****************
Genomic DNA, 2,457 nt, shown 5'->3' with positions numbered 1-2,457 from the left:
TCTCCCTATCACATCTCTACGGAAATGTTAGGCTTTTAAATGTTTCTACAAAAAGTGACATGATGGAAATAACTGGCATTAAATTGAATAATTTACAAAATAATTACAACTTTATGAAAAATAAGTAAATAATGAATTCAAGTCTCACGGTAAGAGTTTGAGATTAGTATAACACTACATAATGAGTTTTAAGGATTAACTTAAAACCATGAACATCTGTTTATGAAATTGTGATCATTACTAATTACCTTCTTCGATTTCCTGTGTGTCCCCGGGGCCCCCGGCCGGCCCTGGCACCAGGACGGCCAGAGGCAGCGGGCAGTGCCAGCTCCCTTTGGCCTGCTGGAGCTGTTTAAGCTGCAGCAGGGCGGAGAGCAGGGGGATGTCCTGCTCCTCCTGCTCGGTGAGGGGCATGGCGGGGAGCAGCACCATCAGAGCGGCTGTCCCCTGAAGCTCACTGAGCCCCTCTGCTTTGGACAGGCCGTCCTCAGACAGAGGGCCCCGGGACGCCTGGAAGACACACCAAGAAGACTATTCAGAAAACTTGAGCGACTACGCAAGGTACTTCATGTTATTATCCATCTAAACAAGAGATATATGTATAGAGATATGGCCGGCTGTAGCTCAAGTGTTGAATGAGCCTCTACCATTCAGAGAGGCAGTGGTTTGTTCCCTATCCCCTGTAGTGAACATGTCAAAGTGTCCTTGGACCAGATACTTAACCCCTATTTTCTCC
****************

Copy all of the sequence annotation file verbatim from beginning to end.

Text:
Genomic DNA, 2,457 nt, shown 5'->3' with positions numbered 1-2,457 from the left:
TCTCCCTATCACATCTCTACGGAAATGTTAGGCTTTTAAATGTTTCTACAAAAAGTGACATGATGGAAATAACTGGCATTAAATTGAATAATTTACAAAATAATTACAACTTTATGAAAAATAAGTAAATAATGAATTCAAGTCTCACGGTAAGAGTTTGAGATTAGTATAACACTACATAATGAGTTTTAAGGATTAACTTAAAACCATGAACATCTGTTTATGAAATTGTGATCATTACTAATTACCTTCTTCGATTTCCTGTGTGTCCCCGGGGCCCCCGGCCGGCCCTGGCACCAGGACGGCCAGAGGCAGCGGGCAGTGCCAGCTCCCTTTGGCCTGCTGGAGCTGTTTAAGCTGCAGCAGGGCGGAGAGCAGGGGGATGTCCTGCTCCTCCTGCTCGGTGAGGGGCATGGCGGGGAGCAGCACCATCAGAGCGGCTGTCCCCTGAAGCTCACTGAGCCCCTCTGCTTTGGACAGGCCGTCCTCAGACAGAGGGCCCCGGGACGCCTGGAAGACACACCAAGAAGACTATTCAGAAAACTTGAGCGACTACGCAAGGTACTTCATGTTATTATCCATCTAAACAAGAGATATATGTATAGAGATATGGCCGGCTGTAGCTCAAGTGTTGAATGAGCCTCTACCATTCAGAGAGGCAGTGGTTTGTTCCCTATCCCCTGTAGTGAACATGTCAAAGTGTCCTTGGACCAGATACTTAACCCCTATTTTCTCC